TTAB Cancels "THE COLD WAR MUSEUM" Registration, Respondents Fail to Prove Acquired Distinctiveness
The Board granted a petition to cancel a registration for the mark THE COLD WAR MUSEUM for "museum services," finding the mark merely descriptive and lacking in acquired distinctiveness. Respondents, whose registration issued under Section 2(f), failed to submit evidence of acquired distinctiveness in this proceeding, and consequently the Board ruled in Petitioner's favor. Cold War Air Museum, Inc. v. The Cold War Museum, Inc. and Francis Gary Powers, Jr., Cancellation No. 92047391 (October 20, 2008) [not precedential].
Petitioner, operator of the Cold War Air Museum, was accused of infringing the subject mark, and therefore it had standing to bring this petition for cancellation.
Genericness: Petitioner first alleged, unsuccessfully, that THE COLD WAR MUSEUM is generic for Respondents' services. The Board applied the CAFC's American Fertility test, which requires that, in evaluating a phrase for genericness, the Board "must determine whether there is sufficient evidence of genericness of 'the meaning of the disputed phrase as a whole.'"
"While the evidence shows that 'cold war' would be understood as meaning the struggle between the United States and the Soviet Union in the period 1945-1991, there is insufficient evidence that the relevant public understands 'THE COLD WAR MUSEUM' as a whole to refer to the museum services offered by respondent." [I.e., to the genus of services - ed.].
Mere Descriptiveness: Because the subject registration was obtained under Section 2(f), it is a given that the mark is merely descriptive. Moreover, the record established that "cold war" is a recognized term, and that "COLD WAR MUSEUM" would be immediately understood by consumers to mean that Applicant's museum "contains artifacts and information relating to the cold war." Accordingly, Petitioner met its burden to make a prima facie case that the mark THE COLD WAR MUSEUM "is highly descriptive, and that it has not acquired distinctiveness." The burden then shifted to Respondents to establish acquired distinctiveness.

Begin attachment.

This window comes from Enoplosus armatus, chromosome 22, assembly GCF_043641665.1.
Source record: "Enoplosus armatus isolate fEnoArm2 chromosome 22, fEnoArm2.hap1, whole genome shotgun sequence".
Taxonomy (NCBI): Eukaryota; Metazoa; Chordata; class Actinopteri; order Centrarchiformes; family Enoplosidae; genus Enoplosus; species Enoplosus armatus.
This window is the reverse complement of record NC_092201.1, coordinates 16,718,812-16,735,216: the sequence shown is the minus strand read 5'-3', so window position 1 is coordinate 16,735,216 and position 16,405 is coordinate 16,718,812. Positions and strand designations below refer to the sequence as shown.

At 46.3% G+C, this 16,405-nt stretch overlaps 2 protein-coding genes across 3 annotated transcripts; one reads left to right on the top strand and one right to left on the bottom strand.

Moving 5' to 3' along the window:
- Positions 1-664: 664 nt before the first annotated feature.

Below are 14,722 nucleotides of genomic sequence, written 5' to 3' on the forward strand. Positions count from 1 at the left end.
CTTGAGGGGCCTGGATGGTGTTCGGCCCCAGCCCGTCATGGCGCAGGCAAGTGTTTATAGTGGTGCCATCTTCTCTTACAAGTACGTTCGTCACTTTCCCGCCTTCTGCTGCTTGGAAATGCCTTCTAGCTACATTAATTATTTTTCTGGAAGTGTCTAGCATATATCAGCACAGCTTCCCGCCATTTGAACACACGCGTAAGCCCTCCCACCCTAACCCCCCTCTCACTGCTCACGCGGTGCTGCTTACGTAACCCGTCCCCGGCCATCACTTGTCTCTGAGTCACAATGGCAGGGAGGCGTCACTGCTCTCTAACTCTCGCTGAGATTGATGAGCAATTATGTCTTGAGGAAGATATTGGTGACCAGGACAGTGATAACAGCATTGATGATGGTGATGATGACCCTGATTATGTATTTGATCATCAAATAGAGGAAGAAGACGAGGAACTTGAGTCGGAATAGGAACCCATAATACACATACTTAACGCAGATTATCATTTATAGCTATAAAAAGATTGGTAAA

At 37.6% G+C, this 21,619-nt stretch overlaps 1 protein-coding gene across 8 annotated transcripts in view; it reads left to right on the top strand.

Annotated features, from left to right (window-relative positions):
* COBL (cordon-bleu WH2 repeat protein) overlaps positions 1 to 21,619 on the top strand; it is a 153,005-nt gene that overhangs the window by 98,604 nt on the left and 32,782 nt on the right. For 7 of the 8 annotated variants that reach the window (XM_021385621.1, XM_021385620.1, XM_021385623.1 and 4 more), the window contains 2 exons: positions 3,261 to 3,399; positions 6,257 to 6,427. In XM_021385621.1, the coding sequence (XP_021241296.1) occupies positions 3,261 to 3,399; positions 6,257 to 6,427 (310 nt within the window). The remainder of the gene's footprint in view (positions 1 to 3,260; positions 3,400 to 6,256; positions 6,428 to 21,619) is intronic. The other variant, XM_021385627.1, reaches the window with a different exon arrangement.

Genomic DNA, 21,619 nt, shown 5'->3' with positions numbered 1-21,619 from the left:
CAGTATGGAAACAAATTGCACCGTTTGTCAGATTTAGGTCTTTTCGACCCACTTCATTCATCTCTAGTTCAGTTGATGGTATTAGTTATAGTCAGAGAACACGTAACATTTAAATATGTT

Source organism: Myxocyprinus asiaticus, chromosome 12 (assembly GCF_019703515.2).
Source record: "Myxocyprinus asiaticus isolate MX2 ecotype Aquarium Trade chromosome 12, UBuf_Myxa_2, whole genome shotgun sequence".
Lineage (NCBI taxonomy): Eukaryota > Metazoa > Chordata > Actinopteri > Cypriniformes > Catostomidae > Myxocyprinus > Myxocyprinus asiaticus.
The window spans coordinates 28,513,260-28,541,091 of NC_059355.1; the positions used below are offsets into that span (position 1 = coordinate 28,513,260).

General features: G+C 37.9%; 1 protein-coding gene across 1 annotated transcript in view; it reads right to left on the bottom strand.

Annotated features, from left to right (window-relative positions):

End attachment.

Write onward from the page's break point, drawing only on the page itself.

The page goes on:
Acquired Distinctiveness: Because Respondents' mark is highly descriptive, "respondents must present a heightened showing of acquired distinctiveness to meet their burden." Although Respondents submitted evidence during prosecution to support their 2(f) claim, they did not submit any evidence in this proceeding. That was a major misstep: although the application file is considered part of the record, "the allegations made, and documents and other things filed in connection with the application, are not evidence in [an] inter partes proceeding ...."
Petitioner submitted some of Respondents' interrogatory answers, but the statements therein were insufficient to establish acquired distinctiveness. The Board therefore granted the petition and cancelled the subject registration.
TTABlog postscript: Reconsideration denied here.
Text Copyright John L. Welch 2008.